Why Fever is Crucial

Treat a FeverA few years ago, on completing an intense months-long pharmacology course, I was shocked to learn that keeping a baby’s fever down with ibuprofen (Advil) or acetaminophen (Tylenol) will NOT prevent febrile seizures. While parents are now more widely aware of this myth, patients and practitioners still seem generally unaware of the possibility that blocking a low-grade fever could be harmful.

Fever is Essential

Fever is our body’s natural defense mechanism against infection – it’s not an illness. Up to possibly 40°C, an efficient fever response to an infection stimulates immune cells and the immune system, directly inhibits replication of many pathogens (disease-causing microbes), revs up our metabolism to clean-up the mess, and promotes recovery. We even have little proteins called “heat-shock proteins” that protect us from some of the damage intended for the pathogen. (It’s important to know that fevers over 40°C, fevers that run longer than 48 hours, or those due to non-infectious causes, such as in heatstroke, allergies, or various drug side-effects, are possibly harmful and require medical attention.)

Fever is a conserved evolutionary response to infection and the idea of stoking a healthy fever dates back thousands of years in the East. In the West however, this understanding appears to date back only to experiments in the 1980s, in which infected iguanas survived only if they were allowed or able to mount a fever.1 This was followed by a variety of animal studies also suggesting harm from fever suppression and at least one human population study published in 2014.2-3 In 2015, research in which clinicians inhibited fever above 38.5 degrees in critically ill patients was terminated because of a higher number of deaths compared to patients whose fever was allowed to climb to 40 degrees, and other papers identified a 5% increased risk of death in patients with influenza if the fever was suppressed with medication.4-5 As for the coronavirus, correspondence published in the Lancet Respirology only hints at possible harm from ibuprofen and officials in France are warning (via public media channels) that medications such as ibuprofen might increase complications of infection.6-7


Some Fever Guidelines:

1. Normal body temperature varies alongside our circadian rhythm. A normal temperature of about 37°C (98.6°F) fluctuates naturally by 0.5 to 1 degree. It is often highest in the evening and in the middle of a woman’s menstrual cycle (ovulation). Monitor for fevers in the evening especially. (Many old-world medicines promote encouraging a fever early in the night with botanicals and breaking a fever as the night progresses. Working with a knowledgeable healthcare provider here is highly recommended though.)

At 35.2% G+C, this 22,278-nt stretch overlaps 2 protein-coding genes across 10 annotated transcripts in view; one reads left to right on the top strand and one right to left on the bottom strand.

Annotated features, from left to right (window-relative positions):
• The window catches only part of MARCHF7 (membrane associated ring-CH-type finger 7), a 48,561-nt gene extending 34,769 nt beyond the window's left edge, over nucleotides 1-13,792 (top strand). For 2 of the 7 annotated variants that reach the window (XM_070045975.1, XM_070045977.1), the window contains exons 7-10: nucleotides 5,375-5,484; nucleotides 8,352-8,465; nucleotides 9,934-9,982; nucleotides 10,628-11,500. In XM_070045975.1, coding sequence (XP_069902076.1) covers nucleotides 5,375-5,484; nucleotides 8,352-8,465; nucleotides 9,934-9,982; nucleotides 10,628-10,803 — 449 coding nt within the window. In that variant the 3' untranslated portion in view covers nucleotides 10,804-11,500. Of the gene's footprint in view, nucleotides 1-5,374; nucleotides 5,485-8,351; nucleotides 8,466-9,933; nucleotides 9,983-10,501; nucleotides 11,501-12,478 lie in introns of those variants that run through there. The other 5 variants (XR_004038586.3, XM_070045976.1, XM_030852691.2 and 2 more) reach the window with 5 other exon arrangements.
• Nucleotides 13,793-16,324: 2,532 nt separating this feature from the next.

2. A rectal temperature in children younger than 5 is most accurate, and necessary for accuracy in children younger than 2 years. A fever consistently higher than 38 degrees when measured this way, indicates a fever.

3. The intensity of a fever says just as much about the person as it does about the infection. An intense fever can occur in the presence of a weak infection and a weak fever can signal an aggressive infection. Look at the person’s behaviour and level of awareness as better clues. A stiff neck can also be a big red flag. If there’s any doubt at all, seek medical attention (especially for children and for fevers lasting more than 48 hours).

4. Many pathogens thrive in a dry environment. Ensure that patients with a fever are well hydrated(water, broth, and herbal teas – no sugar), and that acute constipation is addressed quickly as a means of supporting a person’s recovery.

5. If the patient is strong enough, respect the person’s appetite and avoid eating during a new fever. The evidence isn’t clear, but old world approaches support short-term fasting as a way to help break a fever.


Patient education: Fever in children (Beyond the Basics)



  1. Blomqvist A, D Engblom. Neural Mechanisms of Inflammation-Induced Fever. Neuroscientist. 2018 Aug;24(4):381-399. doi: 10.1177/1073858418760481.
  2. Eyers S, Weatherall M, Shirtcliffe P et al. The effect on mortality of antipyretics in the treatment of influenza infection: systemic review and meta-analysis. J R Soc Med. 2010 Oct;103(10):403-411. doi: 10.1258/jrsm.2010.090441.
  3. Earn D, Andrews P, Bolker B. Population-level effects of suppressing fever. 2014 Mar;281(1778). https://doi.org/10.1098/rspb.2013.2570.
  4. Walter E, Hanna-Jumma S, Carraretto M, Forni L. The pathophysiological basis and consequences of fever. Crit Care. 2016;20:200. doi: 1186/s13054-016-1375-5.
  5. Evans SS, Repasky EA, Fisher DT. Fever and the thermal regulation of immunity: the immune system feels the heat. Nat Rev Immunol. 2015;15(6):335-349. doi:10.1038/nri3843
  6. Fang L, Karakiulakis G, Roth M. Are patients with hypertension and diabetes mellitus at increased risk for COVID-19 infection? Lancet Respir Med. 2020 Published Online March 11, 2020 https://doi.org/10.1016/PII.
  7. Anti-inflammatories may aggravate Covid-19, France advises. Sat 14 Mar 2020.

immune system, Naturopathic medicine

Dr. Sonya Nobbe, ND

Dr. Sonya Nobbe is a Naturopathic Doctor and Director of Kingston Integrated Healthcare Inc. She has been practicing in the Kingston area since 2007. Dr. Sonya maintains a family practice, with a clinical focus on complex chronic disease, including Lyme disease and Fibromyalgia.


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